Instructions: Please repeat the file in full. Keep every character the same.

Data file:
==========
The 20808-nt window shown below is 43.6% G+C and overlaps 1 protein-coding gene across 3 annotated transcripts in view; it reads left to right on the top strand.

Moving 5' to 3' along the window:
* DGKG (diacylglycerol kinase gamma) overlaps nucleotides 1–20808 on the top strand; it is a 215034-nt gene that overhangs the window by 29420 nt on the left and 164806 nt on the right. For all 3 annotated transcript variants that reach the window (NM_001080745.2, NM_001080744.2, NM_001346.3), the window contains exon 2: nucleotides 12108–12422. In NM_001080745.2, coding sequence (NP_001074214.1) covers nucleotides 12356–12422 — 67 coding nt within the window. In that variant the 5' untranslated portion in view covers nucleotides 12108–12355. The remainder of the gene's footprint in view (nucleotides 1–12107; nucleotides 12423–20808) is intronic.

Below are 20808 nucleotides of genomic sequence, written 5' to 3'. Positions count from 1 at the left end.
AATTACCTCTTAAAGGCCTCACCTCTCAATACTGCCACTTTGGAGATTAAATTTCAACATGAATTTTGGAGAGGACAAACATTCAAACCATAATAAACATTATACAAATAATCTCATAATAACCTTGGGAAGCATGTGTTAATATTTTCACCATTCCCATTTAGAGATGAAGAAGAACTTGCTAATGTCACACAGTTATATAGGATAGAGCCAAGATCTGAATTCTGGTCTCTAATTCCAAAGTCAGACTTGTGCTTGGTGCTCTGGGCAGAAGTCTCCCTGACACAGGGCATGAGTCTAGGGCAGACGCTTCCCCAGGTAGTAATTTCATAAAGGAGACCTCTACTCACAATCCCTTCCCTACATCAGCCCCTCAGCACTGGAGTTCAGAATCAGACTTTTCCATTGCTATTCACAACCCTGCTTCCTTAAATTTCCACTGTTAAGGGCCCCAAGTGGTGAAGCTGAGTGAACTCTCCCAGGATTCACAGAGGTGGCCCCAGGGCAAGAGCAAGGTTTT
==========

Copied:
The 20808-nt window shown below is 43.6% G+C and overlaps 1 protein-coding gene across 3 annotated transcripts in view; it reads left to right on the top strand.

Moving 5' to 3' along the window:
* DGKG (diacylglycerol kinase gamma) overlaps nucleotides 1–20808 on the top strand; it is a 215034-nt gene that overhangs the window by 29420 nt on the left and 164806 nt on the right. For all 3 annotated transcript variants that reach the window (NM_001080745.2, NM_001080744.2, NM_001346.3), the window contains exon 2: nucleotides 12108–12422. In NM_001080745.2, coding sequence (NP_001074214.1) covers nucleotides 12356–12422 — 67 coding nt within the window. In that variant the 5' untranslated portion in view covers nucleotides 12108–12355. The remainder of the gene's footprint in view (nucleotides 1–12107; nucleotides 12423–20808) is intronic.

Below are 20808 nucleotides of genomic sequence, written 5' to 3'. Positions count from 1 at the left end.
AATTACCTCTTAAAGGCCTCACCTCTCAATACTGCCACTTTGGAGATTAAATTTCAACATGAATTTTGGAGAGGACAAACATTCAAACCATAATAAACATTATACAAATAATCTCATAATAACCTTGGGAAGCATGTGTTAATATTTTCACCATTCCCATTTAGAGATGAAGAAGAACTTGCTAATGTCACACAGTTATATAGGATAGAGCCAAGATCTGAATTCTGGTCTCTAATTCCAAAGTCAGACTTGTGCTTGGTGCTCTGGGCAGAAGTCTCCCTGACACAGGGCATGAGTCTAGGGCAGACGCTTCCCCAGGTAGTAATTTCATAAAGGAGACCTCTACTCACAATCCCTTCCCTACATCAGCCCCTCAGCACTGGAGTTCAGAATCAGACTTTTCCATTGCTATTCACAACCCTGCTTCCTTAAATTTCCACTGTTAAGGGCCCCAAGTGGTGAAGCTGAGTGAACTCTCCCAGGATTCACAGAGGTGGCCCCAGGGCAAGAGCAAGGTTTT